YouTube ban

No state, modern or ancient, secular or religious, has successfully managed to exercise thought control on its citizens

The big news this week in the business world is the decision by the US Federal Trade Commission (FTC) in the Google antitrust investigations. Holding that Google was not harming consumers in anyway, the FTC did not press ahead with a complaint against Google. This is a significant victory for Google but there is a loud chorus of voices against this decision, including by Microsoft’s general counsel who says that the FTC missed a golden opportunity to set things straight in terms of Google’s control over the market.

The only reason I bring it up is to inform the reader of where the debate is at in terms of cyber space, internet controls and the law in the developed world. The world is moving towards a free flow of information and ideas where even the subtlest of the moves to control information or censorship is questioned and thoroughly investigated. Could there be a greater contrast to this in our country of poor enslaved 180 million people who are deprived of the full freedom of the internet in the name of selective morality, religious sentiments and state’s inability to divorce itself from operating as the regulator of vice and virtue?

The government’s flip-flop last week over the YouTube ban has once again exposed the misplaced priorities and a profound lack of logical and rational decision making on its part. YouTube ban is an idiocy of the highest order. Would the banning of YouTube remove the blasphemous video from the website? Or do we feel we can strong arm the world into agreeing to our restrictions on freedom of speech? Let us call a spade a spade. The YouTube ban is indicative of an ostrich mentality, of burying one’s head in sand in response to danger.

Blanket bans on online internet tools such as YouTube have a disastrous impact on the ability of Pakistani students, teachers, businesspersons and other professionals using such tools for educational, religious, commercial or entertainment purposes. In the information age, such a ban is tantamount and analogous to taking away a writer’s pen with which a writer such as Sir Syed Ahmed Khan in the 19th century famously countered Sir William Muir’s untruths about the Holy Prophet (PBUH). While many countries — Muslim and Non-Muslim — including Bangladesh, Saudi Arabia, India, Maldives etc have banned the URLs to the objectionable film, only Pakistan persists with a blanket ban on YouTube to the detriment of its citizens. In any event, the government has the ability to ban specific URLs instead of placing blanket bans but it chooses instead to ban the whole tool as it were because under the guise of religious sentiment, it seeks actually to control what Pakistanis watching on the internet.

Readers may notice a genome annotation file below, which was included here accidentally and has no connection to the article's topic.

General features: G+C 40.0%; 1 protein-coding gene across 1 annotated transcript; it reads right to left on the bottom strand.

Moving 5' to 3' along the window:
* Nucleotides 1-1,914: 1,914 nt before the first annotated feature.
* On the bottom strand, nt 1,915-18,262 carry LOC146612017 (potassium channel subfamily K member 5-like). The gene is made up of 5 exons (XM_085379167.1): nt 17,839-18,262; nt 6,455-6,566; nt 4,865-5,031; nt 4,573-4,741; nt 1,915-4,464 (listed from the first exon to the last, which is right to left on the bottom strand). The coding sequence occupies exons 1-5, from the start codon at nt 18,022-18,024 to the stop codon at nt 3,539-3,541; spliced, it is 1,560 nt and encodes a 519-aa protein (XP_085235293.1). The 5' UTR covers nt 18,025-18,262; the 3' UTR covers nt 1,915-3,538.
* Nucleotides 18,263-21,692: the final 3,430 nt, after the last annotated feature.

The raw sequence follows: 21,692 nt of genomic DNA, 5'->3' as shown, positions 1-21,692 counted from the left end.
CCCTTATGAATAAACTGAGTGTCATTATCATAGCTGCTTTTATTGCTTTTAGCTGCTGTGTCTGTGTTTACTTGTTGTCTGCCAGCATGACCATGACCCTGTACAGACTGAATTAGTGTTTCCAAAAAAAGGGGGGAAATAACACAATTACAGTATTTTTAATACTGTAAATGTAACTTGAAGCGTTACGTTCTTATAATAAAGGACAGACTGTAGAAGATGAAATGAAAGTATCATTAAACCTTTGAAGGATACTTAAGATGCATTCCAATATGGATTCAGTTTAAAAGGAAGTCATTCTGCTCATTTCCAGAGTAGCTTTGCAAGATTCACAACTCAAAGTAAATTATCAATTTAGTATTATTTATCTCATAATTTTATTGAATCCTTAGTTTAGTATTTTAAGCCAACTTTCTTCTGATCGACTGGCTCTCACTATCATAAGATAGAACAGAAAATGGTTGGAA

Given the conservative nature of Pakistani society, such bans can lead to frustration, violence and chaos amongst the youth of the country, which now forms the majority of its citizens. The state has no business deciding moral questions for its citizens. No state, modern or ancient, secular or religious, has successfully managed to exercise such thought control on its citizens and any such attempt at moral policing, without exception, has been an exercise in futility. To state it more bluntly that what a person views on his or her computer is none of the state’s business and the state should not demean itself by attempting to control personal choices of individuals. What is more is that it violates the Supreme Court’s own pronouncement in Hasba Bill judgment, which simply put makes state’s enforcement of religious matters outside of Zakat unconstitutional.

This abject surrender to narrow-minded fanatics by this mighty state of ours is going to hurt us badly for decades to come as we fall behind the rest of the world on every conceivable indicator. A country that was once a leader in the developing world is now compared to Sub-Saharan Africa in terms of human development, literacy, healthcare and security. The internet is the great leveler. Free flow of information may still help this nation of illiterates catch up. Unfortunately, that is not likely to happen because the government that has been inflicted upon us does not have the moral fibre to put its foot down and tell the Qadris and Saeeds to take a hike. One of the rare upstanding Pakistani politicians — Governor of Punsjab Shaheed Salmaan Taseer — was abandoned by this government. Not that betrayal is a word unknown to the Pakistan People’s Party. In 1974, it folded to extremists when they were much weaker than they are now. Now the present government is bartering our future away by curbing the average Pakistani’s access to knowledge and information.

The world now exists in a large part in the cyber space. Most of our economic transactions take place online. People now exist online and their online sphere is much larger than their offline influence in the world. The next great wars will be the wars of ideas and domination of the marketplace of ideas, which is again — you guessed it — online. Pakistan’s leaders have already shot this country in the foot on that count.

The writer is a lawyer based in Lahore and the author of the book Jinnah; Myth and Reality.


He can be contacted via twitter @therealylh and through his email address

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